To quantify the tumor response in terms of the change of 11C-choline uptake, the %ID/g response was calculated as a percentage change as indicated below:
All tumors were stained with hematoxylin and eosin for the histopathologic assessment of the tumor features. To verify the histologic tumor responses to Pc 4-PDT, mice were euthanized 24 or 48 h after PDT. For the CWR22 mice, the tumors were harvested 24 (n=5) and 48 h (n=2) after PDT. For the PC-3 mice, 16 tumors (8 PDT-treated, 8 controls) were dissected 1 (n=8) and 48 h (n=8) after PDT. Dissected tumors were sliced into 2–3 slices, and excised tissues were fixed overnight in a large volume of 10% formalin. Histology slides were prepared at the Case Comprehensive Cancer Center Histology Core Facility. Tissue sections of the entire specimen were then examined with an Olympus BX40 microscope at magnifications ranging from ×40 to ×400.
Pc 4-PDT was performed in cells, and choline uptake was measured at various time points after PDT. PC-3 cells were cultured in RPMI 1640 medium in 3 wells of 6-well plates at a concentration of 2–3 × 105 cells per well. Half of the plates served as controls and the other half was treated with PDT (200 nM of Pc 4, 200 mW/cm2, 200 mJ/cm2). Immediately after PDT, culture medium was replaced with HBSS supplemented with 10 mM N-(2-hydroxyethyl)piperazine-N′-(2-ethanesulfonic acid) (pH 7.3) and 2% glucose because RPMI medium contains choline cholide. 11C-choline (0.5 MBq) was loaded into each well, and the cultures were incubated at 37°C for 5, 30, and 45 min, respectively. After incubation, the medium was removed from the wells, and the cells were washed twice with 2 mL of HBSS, lysed with 2 mL of 1% Sarkosyl NL-97 (ICN), and then washed again with HBSS. The radioactivity in the incubation medium, lysates, and all of the washes was then determined separately using a 1282 Compu-gamma γ-well counter (Wallac, Inc.). Each procedure was carefully planned and timed during the experiment. All measured radioactivity was corrected for decay.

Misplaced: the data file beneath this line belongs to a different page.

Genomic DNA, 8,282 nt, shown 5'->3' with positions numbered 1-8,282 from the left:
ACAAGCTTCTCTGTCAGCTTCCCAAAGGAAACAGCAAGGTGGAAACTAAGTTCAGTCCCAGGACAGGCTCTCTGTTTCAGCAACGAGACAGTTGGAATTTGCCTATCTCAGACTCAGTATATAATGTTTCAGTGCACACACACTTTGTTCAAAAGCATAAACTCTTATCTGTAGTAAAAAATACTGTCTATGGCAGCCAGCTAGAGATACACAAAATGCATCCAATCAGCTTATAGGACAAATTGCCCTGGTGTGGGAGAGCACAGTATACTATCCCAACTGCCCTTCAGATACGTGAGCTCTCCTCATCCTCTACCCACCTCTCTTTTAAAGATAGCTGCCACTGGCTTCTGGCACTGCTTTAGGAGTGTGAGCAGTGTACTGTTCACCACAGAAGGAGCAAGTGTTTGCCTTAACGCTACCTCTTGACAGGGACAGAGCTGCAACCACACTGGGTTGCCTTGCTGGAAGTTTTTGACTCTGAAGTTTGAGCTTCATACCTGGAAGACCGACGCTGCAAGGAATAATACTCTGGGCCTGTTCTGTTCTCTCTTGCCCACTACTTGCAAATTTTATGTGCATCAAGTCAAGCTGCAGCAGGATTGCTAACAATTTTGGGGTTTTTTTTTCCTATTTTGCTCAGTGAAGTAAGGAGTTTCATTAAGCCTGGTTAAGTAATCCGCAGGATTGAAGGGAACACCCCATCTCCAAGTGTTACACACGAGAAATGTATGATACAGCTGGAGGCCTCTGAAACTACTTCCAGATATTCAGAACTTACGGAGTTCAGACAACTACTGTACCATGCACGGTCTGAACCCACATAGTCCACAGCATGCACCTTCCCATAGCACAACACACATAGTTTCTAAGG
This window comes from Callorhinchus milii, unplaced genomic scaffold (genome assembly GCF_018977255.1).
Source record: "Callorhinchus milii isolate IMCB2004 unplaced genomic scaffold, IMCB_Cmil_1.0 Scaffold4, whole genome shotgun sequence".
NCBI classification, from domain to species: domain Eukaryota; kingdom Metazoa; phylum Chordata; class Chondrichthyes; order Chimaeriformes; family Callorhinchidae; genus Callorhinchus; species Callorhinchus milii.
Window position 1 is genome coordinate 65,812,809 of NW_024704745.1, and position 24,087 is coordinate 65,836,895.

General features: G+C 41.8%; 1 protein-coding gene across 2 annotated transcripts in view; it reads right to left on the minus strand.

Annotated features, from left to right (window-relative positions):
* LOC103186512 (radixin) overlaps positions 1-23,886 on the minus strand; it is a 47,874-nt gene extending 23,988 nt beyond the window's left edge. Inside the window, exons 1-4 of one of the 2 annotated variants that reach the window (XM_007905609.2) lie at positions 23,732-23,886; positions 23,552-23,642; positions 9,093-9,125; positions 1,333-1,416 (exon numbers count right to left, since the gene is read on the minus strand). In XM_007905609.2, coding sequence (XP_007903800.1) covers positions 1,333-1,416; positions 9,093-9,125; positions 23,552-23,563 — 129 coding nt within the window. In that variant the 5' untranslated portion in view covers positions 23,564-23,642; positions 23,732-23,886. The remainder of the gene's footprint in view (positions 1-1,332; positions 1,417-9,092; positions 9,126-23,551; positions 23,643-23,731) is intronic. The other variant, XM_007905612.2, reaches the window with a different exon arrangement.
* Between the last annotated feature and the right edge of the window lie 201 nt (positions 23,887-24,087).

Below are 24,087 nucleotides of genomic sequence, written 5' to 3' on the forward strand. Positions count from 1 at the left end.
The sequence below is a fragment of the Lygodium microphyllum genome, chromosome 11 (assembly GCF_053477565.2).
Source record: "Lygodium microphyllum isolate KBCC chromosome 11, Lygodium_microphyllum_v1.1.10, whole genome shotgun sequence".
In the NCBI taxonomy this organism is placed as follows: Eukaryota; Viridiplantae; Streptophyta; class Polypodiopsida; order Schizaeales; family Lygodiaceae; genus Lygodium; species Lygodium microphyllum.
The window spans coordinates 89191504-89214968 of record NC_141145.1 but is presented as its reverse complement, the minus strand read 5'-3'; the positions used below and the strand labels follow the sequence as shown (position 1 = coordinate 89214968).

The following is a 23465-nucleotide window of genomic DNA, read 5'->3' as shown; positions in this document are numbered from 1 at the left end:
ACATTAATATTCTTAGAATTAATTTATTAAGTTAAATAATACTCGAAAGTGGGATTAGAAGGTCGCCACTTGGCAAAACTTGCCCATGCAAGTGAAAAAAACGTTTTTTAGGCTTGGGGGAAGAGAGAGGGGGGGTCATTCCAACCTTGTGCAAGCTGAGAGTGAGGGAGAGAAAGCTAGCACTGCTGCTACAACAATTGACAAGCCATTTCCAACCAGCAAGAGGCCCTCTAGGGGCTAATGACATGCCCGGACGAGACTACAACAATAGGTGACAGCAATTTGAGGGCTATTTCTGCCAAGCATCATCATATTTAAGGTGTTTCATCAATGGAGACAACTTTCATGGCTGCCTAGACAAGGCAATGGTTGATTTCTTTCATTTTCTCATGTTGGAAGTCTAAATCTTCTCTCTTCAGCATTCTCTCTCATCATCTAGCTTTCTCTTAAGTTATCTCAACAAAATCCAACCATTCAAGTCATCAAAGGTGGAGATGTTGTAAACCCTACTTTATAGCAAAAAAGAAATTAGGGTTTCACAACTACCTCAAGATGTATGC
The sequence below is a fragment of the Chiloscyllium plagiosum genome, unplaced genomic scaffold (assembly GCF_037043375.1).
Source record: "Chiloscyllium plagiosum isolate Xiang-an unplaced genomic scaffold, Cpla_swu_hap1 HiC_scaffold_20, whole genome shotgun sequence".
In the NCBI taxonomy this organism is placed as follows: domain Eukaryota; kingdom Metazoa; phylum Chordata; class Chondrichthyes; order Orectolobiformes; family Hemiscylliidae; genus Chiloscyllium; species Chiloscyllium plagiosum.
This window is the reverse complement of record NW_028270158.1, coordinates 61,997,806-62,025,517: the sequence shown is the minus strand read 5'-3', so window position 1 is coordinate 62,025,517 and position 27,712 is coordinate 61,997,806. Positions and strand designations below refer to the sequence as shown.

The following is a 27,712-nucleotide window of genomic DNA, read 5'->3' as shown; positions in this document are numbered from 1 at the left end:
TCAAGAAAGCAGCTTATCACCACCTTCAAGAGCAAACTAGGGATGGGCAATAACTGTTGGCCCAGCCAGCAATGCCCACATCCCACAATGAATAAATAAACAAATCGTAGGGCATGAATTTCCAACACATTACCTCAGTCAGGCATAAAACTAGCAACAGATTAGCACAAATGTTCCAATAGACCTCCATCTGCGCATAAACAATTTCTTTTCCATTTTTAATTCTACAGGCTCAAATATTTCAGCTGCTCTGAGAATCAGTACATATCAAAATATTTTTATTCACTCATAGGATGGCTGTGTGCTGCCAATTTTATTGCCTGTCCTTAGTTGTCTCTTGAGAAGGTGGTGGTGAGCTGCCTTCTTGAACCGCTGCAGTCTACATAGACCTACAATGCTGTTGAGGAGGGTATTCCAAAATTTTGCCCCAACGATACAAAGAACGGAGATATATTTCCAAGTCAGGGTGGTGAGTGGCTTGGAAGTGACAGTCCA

After PDT, the viability of the cell populations was estimated using the trypan blue dye exclusion test (28) because the dye stains only the nonviable cells that have lost their plasma membrane integrity.